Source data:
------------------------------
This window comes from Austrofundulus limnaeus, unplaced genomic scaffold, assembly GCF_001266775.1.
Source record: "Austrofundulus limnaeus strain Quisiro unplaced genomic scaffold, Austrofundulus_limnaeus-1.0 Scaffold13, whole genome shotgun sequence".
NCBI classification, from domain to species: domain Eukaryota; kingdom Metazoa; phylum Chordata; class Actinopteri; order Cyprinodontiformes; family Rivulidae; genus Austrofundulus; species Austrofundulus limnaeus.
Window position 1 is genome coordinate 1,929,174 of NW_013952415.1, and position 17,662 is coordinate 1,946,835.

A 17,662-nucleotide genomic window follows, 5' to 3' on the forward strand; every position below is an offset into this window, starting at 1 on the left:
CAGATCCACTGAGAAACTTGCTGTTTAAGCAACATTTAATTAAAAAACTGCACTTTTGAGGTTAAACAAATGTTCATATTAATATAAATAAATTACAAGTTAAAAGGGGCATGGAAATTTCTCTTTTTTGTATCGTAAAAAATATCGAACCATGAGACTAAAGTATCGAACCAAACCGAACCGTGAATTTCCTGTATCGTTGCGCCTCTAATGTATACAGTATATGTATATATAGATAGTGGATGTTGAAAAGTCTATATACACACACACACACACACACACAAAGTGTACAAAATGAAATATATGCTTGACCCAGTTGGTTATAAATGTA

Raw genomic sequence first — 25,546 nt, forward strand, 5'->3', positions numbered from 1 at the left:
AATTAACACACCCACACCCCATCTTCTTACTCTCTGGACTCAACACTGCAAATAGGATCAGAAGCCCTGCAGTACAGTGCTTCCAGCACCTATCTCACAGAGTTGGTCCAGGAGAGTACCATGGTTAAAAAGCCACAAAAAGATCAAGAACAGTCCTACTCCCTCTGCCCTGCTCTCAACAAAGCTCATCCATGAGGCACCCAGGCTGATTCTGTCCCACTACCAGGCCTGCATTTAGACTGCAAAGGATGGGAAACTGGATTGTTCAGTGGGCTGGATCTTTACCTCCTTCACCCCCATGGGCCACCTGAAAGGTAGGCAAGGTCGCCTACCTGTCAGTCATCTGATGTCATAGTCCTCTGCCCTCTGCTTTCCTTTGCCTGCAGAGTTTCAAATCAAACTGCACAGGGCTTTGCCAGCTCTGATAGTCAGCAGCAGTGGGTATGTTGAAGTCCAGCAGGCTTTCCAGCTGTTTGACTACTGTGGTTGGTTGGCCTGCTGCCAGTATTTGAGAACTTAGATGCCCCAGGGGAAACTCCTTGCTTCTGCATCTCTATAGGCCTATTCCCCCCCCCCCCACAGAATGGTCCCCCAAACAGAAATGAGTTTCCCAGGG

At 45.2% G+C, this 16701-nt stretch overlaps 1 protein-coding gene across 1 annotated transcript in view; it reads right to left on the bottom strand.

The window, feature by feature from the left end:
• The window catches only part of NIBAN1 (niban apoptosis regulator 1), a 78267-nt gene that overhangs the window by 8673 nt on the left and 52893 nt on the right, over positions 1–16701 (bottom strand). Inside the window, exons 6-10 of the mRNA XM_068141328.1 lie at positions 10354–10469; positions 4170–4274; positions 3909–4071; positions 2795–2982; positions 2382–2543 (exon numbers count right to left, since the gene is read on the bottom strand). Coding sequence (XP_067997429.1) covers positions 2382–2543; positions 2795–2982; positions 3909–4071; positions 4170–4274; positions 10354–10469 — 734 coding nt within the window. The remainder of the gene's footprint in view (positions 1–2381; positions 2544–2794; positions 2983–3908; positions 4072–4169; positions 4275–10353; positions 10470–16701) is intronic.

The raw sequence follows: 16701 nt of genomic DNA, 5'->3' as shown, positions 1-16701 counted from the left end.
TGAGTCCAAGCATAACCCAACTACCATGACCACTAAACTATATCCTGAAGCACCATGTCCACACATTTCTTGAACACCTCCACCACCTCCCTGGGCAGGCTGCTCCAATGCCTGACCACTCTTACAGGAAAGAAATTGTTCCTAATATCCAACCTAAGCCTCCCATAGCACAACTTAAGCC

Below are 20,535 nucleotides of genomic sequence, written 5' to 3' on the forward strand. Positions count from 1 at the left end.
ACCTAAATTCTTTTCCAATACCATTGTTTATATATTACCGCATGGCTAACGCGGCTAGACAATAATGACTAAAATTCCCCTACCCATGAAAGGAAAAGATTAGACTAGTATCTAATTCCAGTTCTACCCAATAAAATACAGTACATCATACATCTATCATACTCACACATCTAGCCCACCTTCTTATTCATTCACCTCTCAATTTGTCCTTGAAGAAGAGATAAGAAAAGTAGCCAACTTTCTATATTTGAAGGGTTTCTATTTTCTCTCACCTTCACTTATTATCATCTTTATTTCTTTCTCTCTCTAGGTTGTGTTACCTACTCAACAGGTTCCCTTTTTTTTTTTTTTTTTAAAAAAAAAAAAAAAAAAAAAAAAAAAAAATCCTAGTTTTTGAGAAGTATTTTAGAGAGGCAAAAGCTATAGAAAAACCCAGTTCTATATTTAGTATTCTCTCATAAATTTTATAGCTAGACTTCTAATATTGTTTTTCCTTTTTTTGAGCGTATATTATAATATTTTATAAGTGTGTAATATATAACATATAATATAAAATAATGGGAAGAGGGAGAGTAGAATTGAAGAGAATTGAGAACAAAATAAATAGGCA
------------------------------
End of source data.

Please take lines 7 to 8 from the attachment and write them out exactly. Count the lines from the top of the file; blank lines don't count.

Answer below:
Raw genomic sequence first — 25,546 nt, forward strand, 5'->3', positions numbered from 1 at the left:
AATTAACACACCCACACCCCATCTTCTTACTCTCTGGACTCAACACTGCAAATAGGATCAGAAGCCCTGCAGTACAGTGCTTCCAGCACCTATCTCACAGAGTTGGTCCAGGAGAGTACCATGGTTAAAAAGCCACAAAAAGATCAAGAACAGTCCTACTCCCTCTGCCCTGCTCTCAACAAAGCTCATCCATGAGGCACCCAGGCTGATTCTGTCCCACTACCAGGCCTGCATTTAGACTGCAAAGGATGGGAAACTGGATTGTTCAGTGGGCTGGATCTTTACCTCCTTCACCCCCATGGGCCACCTGAAAGGTAGGCAAGGTCGCCTACCTGTCAGTCATCTGATGTCATAGTCCTCTGCCCTCTGCTTTCCTTTGCCTGCAGAGTTTCAAATCAAACTGCACAGGGCTTTGCCAGCTCTGATAGTCAGCAGCAGTGGGTATGTTGAAGTCCAGCAGGCTTTCCAGCTGTTTGACTACTGTGGTTGGTTGGCCTGCTGCCAGTATTTGAGAACTTAGATGCCCCAGGGGAAACTCCTTGCTTCTGCATCTCTATAGGCCTATTCCCCCCCCCCCCACAGAATGGTCCCCCAAACAGAAATGAGTTTCCCAGGG